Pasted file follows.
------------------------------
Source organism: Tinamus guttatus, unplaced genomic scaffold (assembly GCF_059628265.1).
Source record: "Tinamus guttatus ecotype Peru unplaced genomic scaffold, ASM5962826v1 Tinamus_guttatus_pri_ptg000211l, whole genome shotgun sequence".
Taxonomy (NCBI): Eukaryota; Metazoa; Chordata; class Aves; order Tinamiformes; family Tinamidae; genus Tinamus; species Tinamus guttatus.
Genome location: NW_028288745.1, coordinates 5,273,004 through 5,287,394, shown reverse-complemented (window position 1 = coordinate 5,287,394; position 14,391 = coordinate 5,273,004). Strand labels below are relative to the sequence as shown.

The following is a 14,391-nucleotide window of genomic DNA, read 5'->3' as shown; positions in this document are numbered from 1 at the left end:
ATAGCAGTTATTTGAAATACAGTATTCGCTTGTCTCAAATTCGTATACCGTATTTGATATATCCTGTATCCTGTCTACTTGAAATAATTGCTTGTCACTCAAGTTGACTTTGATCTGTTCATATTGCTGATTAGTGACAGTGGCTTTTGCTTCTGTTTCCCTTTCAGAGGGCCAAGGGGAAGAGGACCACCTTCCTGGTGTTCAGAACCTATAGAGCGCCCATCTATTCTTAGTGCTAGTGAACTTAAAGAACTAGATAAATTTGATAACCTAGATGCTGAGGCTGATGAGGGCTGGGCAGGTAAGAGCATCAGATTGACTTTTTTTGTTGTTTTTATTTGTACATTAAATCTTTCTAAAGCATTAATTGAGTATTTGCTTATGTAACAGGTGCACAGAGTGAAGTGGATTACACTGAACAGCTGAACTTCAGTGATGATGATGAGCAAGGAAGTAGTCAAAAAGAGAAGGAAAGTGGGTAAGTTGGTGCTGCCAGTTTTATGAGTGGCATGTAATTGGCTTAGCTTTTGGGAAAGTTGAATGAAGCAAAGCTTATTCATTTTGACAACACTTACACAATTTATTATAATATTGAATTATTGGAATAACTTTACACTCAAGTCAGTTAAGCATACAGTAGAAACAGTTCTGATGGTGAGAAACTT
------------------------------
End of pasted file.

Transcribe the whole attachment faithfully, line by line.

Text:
Source organism: Tinamus guttatus, unplaced genomic scaffold (assembly GCF_059628265.1).
Source record: "Tinamus guttatus ecotype Peru unplaced genomic scaffold, ASM5962826v1 Tinamus_guttatus_pri_ptg000211l, whole genome shotgun sequence".
Taxonomy (NCBI): Eukaryota; Metazoa; Chordata; class Aves; order Tinamiformes; family Tinamidae; genus Tinamus; species Tinamus guttatus.
Genome location: NW_028288745.1, coordinates 5,273,004 through 5,287,394, shown reverse-complemented (window position 1 = coordinate 5,287,394; position 14,391 = coordinate 5,273,004). Strand labels below are relative to the sequence as shown.

The following is a 14,391-nucleotide window of genomic DNA, read 5'->3' as shown; positions in this document are numbered from 1 at the left end:
ATAGCAGTTATTTGAAATACAGTATTCGCTTGTCTCAAATTCGTATACCGTATTTGATATATCCTGTATCCTGTCTACTTGAAATAATTGCTTGTCACTCAAGTTGACTTTGATCTGTTCATATTGCTGATTAGTGACAGTGGCTTTTGCTTCTGTTTCCCTTTCAGAGGGCCAAGGGGAAGAGGACCACCTTCCTGGTGTTCAGAACCTATAGAGCGCCCATCTATTCTTAGTGCTAGTGAACTTAAAGAACTAGATAAATTTGATAACCTAGATGCTGAGGCTGATGAGGGCTGGGCAGGTAAGAGCATCAGATTGACTTTTTTTGTTGTTTTTATTTGTACATTAAATCTTTCTAAAGCATTAATTGAGTATTTGCTTATGTAACAGGTGCACAGAGTGAAGTGGATTACACTGAACAGCTGAACTTCAGTGATGATGATGAGCAAGGAAGTAGTCAAAAAGAGAAGGAAAGTGGGTAAGTTGGTGCTGCCAGTTTTATGAGTGGCATGTAATTGGCTTAGCTTTTGGGAAAGTTGAATGAAGCAAAGCTTATTCATTTTGACAACACTTACACAATTTATTATAATATTGAATTATTGGAATAACTTTACACTCAAGTCAGTTAAGCATACAGTAGAAACAGTTCTGATGGTGAGAAACTT